For the most part the other women were rather ancillary and do not get much treatment in the book. In fact there are so many characters that I had to draw myself a map. At first I was getting frustrated, but then I thought about how fantasy novels are constructed and the time authors take for world building. The way I’m seeing it now is that Fiona Mozley is building up this world so that while the action is brewing and old secrets are bubbling up to the surface we can see more clearly the extensive impact that these power struggles have on this community.


Meet the Author

Fiona Mozley was born in East London and raised in York, in the North of England. She studied history at Cambridge and then lived in Buenos Aires and London, working at a literary agency and at a travel center. Her first novel, Elmet, was shortlisted for the Man Booker Prize in 2017. She lives in Edinburgh with her partner and their dog.

Featured

Blog Tour: Hush Little Girl

Synopsis

Dressed in pajamas covered with stars, the little girl’s body is perfectly still, her arms folded neatly over her chest. The wildflowers decorating her hair scatter across the grass in the sharp breeze. Her lips are parted slightly, as if to whisper goodnight for the very last time…

When twelve-year-old Holly Mitchell’s fragile little body is found on the steps of a mountainside church in the small town of Denton, a doll made from pine cones clasped tightly to her chest, Detective Josie Quinn rushes to attend the scene. She knows this little girl’s angelic face, her mother had offered Josie help when she’d needed it most.

Searching the girl’s house, Josie is devastated to find that Holly’s mother is dead too, and her little sister is missing. But why has this family home been stripped of all sharp objects? Re-tracing her steps, Josie finally finds a secret hiding place with Holly’s sister inside, terrified, but alive. Moments later, another doll made of twigs turns up.

Certain the killer is close by, Josie holds the little girl tight and tries to coax answers from her, but it’s clear the pile of burnt photographs and letters found in the greenhouse is her only lead. No one is safe until Josie can figure out the dangerous secret that has escaped this remote family home.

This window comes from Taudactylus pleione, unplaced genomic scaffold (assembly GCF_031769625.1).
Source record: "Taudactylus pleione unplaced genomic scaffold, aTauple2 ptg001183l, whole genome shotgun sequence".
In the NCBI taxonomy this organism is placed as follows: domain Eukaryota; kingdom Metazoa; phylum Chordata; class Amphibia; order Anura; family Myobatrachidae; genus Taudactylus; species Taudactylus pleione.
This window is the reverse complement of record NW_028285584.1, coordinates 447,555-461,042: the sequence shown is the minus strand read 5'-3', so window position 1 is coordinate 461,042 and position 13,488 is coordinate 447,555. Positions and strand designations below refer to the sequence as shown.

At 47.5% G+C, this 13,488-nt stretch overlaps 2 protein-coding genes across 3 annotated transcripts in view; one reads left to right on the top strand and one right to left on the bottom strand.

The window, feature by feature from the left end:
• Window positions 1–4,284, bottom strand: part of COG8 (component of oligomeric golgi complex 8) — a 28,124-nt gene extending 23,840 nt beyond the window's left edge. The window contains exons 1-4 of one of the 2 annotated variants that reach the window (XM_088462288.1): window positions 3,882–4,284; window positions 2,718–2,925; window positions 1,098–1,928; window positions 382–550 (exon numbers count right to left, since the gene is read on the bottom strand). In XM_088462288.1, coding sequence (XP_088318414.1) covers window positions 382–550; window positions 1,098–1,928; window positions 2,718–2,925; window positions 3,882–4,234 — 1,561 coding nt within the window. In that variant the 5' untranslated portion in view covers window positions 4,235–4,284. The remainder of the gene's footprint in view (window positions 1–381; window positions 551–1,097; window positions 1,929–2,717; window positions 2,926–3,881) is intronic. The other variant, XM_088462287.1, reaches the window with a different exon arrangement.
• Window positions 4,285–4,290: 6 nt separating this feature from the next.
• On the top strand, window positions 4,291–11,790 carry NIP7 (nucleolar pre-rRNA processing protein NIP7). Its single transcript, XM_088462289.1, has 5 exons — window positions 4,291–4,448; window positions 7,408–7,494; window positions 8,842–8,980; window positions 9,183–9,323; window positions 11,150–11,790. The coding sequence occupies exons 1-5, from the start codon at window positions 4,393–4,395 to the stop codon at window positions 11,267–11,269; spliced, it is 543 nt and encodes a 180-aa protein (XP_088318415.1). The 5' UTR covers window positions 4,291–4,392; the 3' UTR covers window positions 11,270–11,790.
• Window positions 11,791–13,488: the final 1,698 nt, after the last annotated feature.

Just when Josie is finally closing in on the killer, the unthinkable happens, a tragedy that shakes her to her very core. And on the windshield of her car: a third wooden doll. Could stopping this twisted monster from taking more innocent lives come at the ultimate price for Josie?

An absolutely gripping rollercoaster ride of a crime thriller from an Amazon, USA Today and Wall Street Journal bestselling author. Perfect for fans of Angela Marsons, Robert Dugoni and Rachel Caine.


My Review

The big day has finally arrived! Everyone who is near and dear to Josie and Noah are there. But just when you think Josie will finally ride off into the sunset with her beau, a young girl’s body is found on the steps of the church. Of course, Josie and Noah are on the case.

When Josie and another detective arrive at the girl’s home they discover a gruesome scene. Her mother has been slaughtered and her younger sister is missing. What secrets did this family have that were worth dying for? Can Josie get the answers from little Emily before tragedy strikes again? Josie is able to bond with the young girl. Her scar bears witness to her tragedies in life. But she struggles with how far can she push her for details without damages her already fragile psyche. Scared and alone, little Emily feels that revealing any secret will lead to death.

Hush, Little Girl is a fast-paced if emotional ride that pulls on your heart strings. (Trigger warning for mental illness and domestic violence.)

I am really loving this series. Lisa Regan keeps you on your toes and begging for more. Here’s a secret I can share: Josie Quinn #12 is already in the works! Join Lisa Regan’s mailing list here so you won’t miss out.


Meet the Author

Lisa Regan is a USA TodayWall Street Journal bestselling author and Amazon bestselling crime novelist.  She has a bachelor’s degree in English and Master of Education Degree from Bloomsburg University.  She is a member of Sisters In Crime, Mystery Writers of America and International Thriller Writers. She lives in Philadelphia with her husband and daughter. 

Where You Can Find Lisa

Stop by and Visit These Other Wonderful Creators on the Hush, Little Girl Blog Tour!